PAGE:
Search Menu

Contents

Unferth

Unferth

Unferth’s challenge to Beowulf’s honor differentiates him from Beowulf and helps to reveal some of the subtleties of the heroic code that the warriors must follow. Unferth is presented as a lesser man, a foil for the near-perfect Beowulf. (A foil is a character whose traits contrast with and thereby accentuate those of another character.) The bitterness of Unferth’s chiding of Beowulf about his swimming match with Breca clearly reflects his jealousy of the attention that Beowulf receives. It probably also stems from his shame at being unable to protect Heorot himself—he is clearly not the sort of great warrior whom legend will remember. While boasting is a proper and acceptable form of self-assertion, Unferth’s harsh words show that it ought not to be bitter or disparaging of others. Rather than heroism, Unferth’s blustering reveals pride and resentment. Later, Unferth’s gift of his sword for Beowulf’s fight against Grendel’s mother heals Unferth’s breach of hospitality, but it does little to improve his heroic status. Unlike Beowulf, Unferth is clearly afraid to fight the monster himself.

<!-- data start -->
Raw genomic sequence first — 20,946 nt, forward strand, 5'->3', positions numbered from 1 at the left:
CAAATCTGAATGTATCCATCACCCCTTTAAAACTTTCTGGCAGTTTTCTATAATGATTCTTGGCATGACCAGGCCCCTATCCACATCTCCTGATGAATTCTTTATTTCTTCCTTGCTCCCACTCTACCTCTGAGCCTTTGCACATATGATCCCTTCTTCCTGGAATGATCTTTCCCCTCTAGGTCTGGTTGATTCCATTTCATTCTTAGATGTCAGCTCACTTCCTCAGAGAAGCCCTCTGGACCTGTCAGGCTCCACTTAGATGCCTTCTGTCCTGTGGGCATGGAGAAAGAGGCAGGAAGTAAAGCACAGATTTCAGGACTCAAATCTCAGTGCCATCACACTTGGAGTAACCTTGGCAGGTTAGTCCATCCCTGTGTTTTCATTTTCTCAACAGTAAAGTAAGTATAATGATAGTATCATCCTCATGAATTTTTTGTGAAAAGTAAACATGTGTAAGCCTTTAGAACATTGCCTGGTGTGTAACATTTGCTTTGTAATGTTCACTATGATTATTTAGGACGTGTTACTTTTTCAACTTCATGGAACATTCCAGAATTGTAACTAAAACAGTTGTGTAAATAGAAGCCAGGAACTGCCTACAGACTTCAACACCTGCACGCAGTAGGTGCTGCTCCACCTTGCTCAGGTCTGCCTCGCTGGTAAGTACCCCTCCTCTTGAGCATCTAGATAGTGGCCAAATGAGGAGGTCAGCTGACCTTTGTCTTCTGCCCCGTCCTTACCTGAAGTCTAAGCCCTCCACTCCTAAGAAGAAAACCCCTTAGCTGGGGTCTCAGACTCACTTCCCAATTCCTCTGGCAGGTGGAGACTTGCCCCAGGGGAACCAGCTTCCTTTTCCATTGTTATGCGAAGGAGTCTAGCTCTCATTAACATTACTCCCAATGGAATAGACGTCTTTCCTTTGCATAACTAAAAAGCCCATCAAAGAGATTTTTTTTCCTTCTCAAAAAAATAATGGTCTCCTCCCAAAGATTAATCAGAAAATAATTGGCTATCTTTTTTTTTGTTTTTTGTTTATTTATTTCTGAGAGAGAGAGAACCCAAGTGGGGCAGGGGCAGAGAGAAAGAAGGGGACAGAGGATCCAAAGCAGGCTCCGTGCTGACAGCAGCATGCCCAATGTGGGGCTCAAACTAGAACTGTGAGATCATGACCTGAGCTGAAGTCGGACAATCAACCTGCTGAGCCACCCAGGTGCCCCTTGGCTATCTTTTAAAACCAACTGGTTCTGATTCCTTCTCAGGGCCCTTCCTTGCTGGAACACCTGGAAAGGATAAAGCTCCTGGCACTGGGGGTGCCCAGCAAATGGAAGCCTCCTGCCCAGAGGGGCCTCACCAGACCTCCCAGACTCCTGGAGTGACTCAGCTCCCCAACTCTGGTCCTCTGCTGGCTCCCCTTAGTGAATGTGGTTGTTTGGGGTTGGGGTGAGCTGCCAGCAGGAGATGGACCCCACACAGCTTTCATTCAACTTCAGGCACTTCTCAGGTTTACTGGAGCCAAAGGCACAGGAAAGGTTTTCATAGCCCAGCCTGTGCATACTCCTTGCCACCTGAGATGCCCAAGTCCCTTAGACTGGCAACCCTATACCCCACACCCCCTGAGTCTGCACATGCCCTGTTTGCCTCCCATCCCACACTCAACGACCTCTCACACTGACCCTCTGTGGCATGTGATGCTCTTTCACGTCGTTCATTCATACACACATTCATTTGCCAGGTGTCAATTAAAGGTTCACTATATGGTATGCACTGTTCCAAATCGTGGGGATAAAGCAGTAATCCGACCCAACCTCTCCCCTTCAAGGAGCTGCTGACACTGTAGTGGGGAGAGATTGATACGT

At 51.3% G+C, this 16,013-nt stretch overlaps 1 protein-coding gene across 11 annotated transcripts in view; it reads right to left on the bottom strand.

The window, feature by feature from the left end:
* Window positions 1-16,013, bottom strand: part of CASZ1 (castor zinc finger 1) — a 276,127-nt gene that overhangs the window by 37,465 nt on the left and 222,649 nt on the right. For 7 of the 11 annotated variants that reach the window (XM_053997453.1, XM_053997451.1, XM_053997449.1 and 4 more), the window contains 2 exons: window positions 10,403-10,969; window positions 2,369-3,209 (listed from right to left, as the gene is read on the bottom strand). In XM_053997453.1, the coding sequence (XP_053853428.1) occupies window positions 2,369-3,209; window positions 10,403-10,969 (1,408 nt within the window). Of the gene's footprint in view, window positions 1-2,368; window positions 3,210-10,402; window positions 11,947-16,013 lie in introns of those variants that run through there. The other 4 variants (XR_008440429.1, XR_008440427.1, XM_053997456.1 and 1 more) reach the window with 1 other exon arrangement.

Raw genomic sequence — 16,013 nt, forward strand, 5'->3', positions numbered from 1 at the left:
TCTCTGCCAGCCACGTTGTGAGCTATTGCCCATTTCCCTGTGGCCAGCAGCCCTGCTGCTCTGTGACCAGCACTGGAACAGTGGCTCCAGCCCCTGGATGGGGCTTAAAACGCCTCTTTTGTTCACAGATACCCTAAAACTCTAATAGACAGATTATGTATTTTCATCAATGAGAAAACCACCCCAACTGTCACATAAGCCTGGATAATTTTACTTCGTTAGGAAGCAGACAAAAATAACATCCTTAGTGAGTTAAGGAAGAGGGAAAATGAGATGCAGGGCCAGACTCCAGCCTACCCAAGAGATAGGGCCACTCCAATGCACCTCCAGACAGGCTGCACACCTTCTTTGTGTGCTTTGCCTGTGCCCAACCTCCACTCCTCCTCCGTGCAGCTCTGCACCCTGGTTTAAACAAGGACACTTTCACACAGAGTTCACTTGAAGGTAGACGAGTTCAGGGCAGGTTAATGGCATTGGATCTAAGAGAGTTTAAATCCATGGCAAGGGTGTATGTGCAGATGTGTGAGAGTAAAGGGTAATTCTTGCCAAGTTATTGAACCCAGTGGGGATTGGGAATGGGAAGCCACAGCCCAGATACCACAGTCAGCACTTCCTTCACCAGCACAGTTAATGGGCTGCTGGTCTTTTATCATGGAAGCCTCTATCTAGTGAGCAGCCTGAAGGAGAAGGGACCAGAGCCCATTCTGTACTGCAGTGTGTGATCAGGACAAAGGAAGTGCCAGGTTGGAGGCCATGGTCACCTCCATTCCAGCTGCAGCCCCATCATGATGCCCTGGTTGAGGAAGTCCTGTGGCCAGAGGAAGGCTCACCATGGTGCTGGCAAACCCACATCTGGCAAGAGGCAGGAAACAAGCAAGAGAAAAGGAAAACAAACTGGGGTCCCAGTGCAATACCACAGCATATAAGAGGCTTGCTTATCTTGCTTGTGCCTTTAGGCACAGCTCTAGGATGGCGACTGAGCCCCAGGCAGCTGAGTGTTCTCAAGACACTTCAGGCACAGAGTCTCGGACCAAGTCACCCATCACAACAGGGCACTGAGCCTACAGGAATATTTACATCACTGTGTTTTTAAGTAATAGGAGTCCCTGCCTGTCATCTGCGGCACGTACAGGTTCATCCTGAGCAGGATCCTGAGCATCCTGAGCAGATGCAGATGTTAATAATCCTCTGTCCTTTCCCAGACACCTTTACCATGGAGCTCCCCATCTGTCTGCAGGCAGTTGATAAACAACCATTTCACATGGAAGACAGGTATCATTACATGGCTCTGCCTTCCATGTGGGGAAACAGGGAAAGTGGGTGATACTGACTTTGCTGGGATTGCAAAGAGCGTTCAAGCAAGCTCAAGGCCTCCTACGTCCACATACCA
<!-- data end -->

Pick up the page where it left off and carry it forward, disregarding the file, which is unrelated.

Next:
More characters from Beowulf

Take the Analysis of Major Characters Quick Quiz

Take a quiz on this section
Take the Analysis of Major Characters Quick Quiz

TAKE THE QUIZ
+
#

ANALYSIS OF MAJOR CHARACTERS QUICK QUIZ

Beowulf is a hero in youth because he is strong and brave, but why is he a hero as an older man?
Because he’s given special powers by the dragon
Because of his sense of honor and responsibility
Take the Analysis of Major Characters Quick Quiz
TAKE THE QUIZ

Analysis of Major Characters Quick QUIZ

+
Take the Analysis of Major Characters Quick Quiz
TAKE THE QUIZ

More Help

Previous Next